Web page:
MSRP $19.98
STUDIO Warner Bros.

  • Something…Old?
  • On Location Tours with Emily Giffin
  • Marcus’s Guide to the Ladies
  • What is “Something Borrowed?”
  • Left off the Guest List: Additional Scenes, Gag Reel

The Pitch

Rachel is turning 30 and is still unmarried. After her best friend Darcy throws her a surprise birthday party, Rachel accidentally meetcutes back into the bed of Darcy’s fianceé/Rachel’s college friend Dex. Rachel is fraught with guilt, with no one to turn to except her best friend Ethan. Soon, things with Dex evolve into something more, throwing everything into question for everyone involved. Is it true love or just pre-wedding jitters?

The Humans

Ginnifer Goodwin, Kate Hudson, Colin Egglesfield, John Krasinski. Steve Howey, and Victoria from How I Met Your Mother

The Nutshell

“Man, we need a lot more rom coms about affluent white late 20-somethings avoiding decision making when it comes to romance. Should it be in New York or LA this time, though?”

The Lowdown

Snarky nutshells aside, I love bad rom coms. It’s a crime, going all the way back to Degrassi (the newest one, sadly) and allowing my heart to rise every time a romance blossoms. Do I go out of my way to find them? No, not particularly. However, if it’s an option between a cheesy rom-com or, I don’t know…jogging, I’m going to choose the cheesy rom-com. And genuinely like it. Honest.

The film was nice enough, but the “2 Girls, One Cone” sequence made me have strange feelings.

So with Something Borrowed, we have pretty white people having problems. They’re never going to face one iota of serious hardship in this movie. Never will they worry about paying bills or having to choose work over family because of the lack of paycheck. Something Borrowed isn’t an issue movie. Of course, Kate Hudson typically doesn’t do issue movies. That should’ve been your first clue as to how light and fluffy this film is.

For being a light and fluffy film with no ethnic diversity, I was not bored by it. I was pretty entertained. This movie is designed to be a distraction, hence the clean, polished look on everything. There are some quite lovely images featured within. Potentially far better than this film deserves. Like this one:

My favorite part was when they were pretty and white.

An absolutely breath taking image for two pretty people fighting to figure out if they’re in love or not. And, for a light and fluffy film, there is a significant amount of care paid to the narrative. Maybe it’s just my predilection for soap opera type events unfolding, but the story here is just meaty enough to engage the heart without engaging the mind. For starters, Rachel is an inherently likeable character and you absolutely get why she and Dex would get together in the first place. Not only that, but that they belong together. It makes sense. You also get a legitimate sense of why Dex and Darcy would be together and why they don’t belong together. The plotting is just dense enough and the characters just smart enough to not be completely void of intelligence. Again, perhaps I’m just looking at it through a Guiding Light sheen of haze, but while the tension and conflicts are cliché, the execution is just nice enough to forgive.

And the film is cliché, no doubt. We have this:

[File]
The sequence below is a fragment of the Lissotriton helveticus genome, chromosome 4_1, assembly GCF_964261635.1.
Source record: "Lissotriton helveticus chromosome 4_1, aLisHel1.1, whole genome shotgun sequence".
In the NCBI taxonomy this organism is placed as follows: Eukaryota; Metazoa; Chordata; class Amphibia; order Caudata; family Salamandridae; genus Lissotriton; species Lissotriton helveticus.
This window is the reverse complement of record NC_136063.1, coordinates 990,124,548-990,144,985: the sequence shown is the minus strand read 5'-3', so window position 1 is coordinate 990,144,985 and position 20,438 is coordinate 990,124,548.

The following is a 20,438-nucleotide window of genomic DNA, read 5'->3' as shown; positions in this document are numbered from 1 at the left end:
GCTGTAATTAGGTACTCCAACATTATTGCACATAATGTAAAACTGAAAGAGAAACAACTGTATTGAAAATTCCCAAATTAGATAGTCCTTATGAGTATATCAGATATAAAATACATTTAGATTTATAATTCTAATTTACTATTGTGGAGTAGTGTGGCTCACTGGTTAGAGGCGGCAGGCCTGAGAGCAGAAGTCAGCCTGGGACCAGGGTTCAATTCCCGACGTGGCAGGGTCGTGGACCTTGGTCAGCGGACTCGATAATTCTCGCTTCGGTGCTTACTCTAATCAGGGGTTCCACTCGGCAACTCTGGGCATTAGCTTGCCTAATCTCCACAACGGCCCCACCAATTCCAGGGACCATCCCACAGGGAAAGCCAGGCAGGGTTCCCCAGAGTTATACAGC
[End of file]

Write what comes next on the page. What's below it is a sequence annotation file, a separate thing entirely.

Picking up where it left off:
Hip band to make the film seem relevant.

And this:

Unnecessary choreographed dance sequence so as to signify bonding.

And this:

That part of the movie where the protagonist looks at a thing sadly against a wall/cabinet.

All requisites for any romantic comedy are here. Throw Kate Hudson in there and you have a rote formula that performs its job to a T. You already know if you’re going to watch this and you know if you’re not. Nothing I can say is going to convince you otherwise.

The most engaging performance here, surprisingly, is John Krasinski as best friend Ethan. I say surprisingly not because he has to overcome a well of talent, but he’s genuinely entertaining here. Platonic male-female relationships are always incredibly fascinating here (and it threatens to devolve, which sucks, but it rectifies itself). Krasinski is really slumming it, packing an immense amount of Jim Halpert-type charm in just his facial expressions. It’s unfortunate that he is type cast as a charming guy. While there are much worse things to be type cast as (David Hasselhoff as…himself?), his performance here is one of the reasons I want to see him anchor something with some meat. Some of the best laughs and the most touching moments are just from Krasinski emoting in a manner far different than his TV counterpart.

Not to say that the rest of the acting wasn’t fine. Again, Something Borrowed is an adequate movie. A fine movie. If you are doing laundry two years from now and happen to have this movie on TBS and it’s in the background, there are a lot worse channels you could change it to. It’s diversion, it’s fluff, and completely non-threatening. Unless you’re threatened by John Krasinski’s charm. In which case, stay far away.

He knows filming is almost done. “Just grit your teeth and bare it,” he says.

The Package

For a pleasantly mediocre movie, we get less than pleasant special features totalling about 30 minutes and only on Blu-Ray. In “Something…Old?,” we get the cast waxing rhapsodic about being in their 30s and what it means to them. “On Location Tours with Emily Giffin” is a fluff piece about the author apparently being really excellent to her fans, but mainly just comes off as a PR piece. “Marcus’s Guide to the Ladies” takes the largely unfunny character from the film and stretches him out to six very unfunny minutes. “What is ‘Something Borrowed’?” is the cast answering the custom and what it means to them. Capping it off are some deleted scenes and a gag reel, both adding nothing. They’re all fluffy special features for a fluffy movie.

My feelings for Kate Hudson summed up in one screencap.


Out of a Possible 5 Stars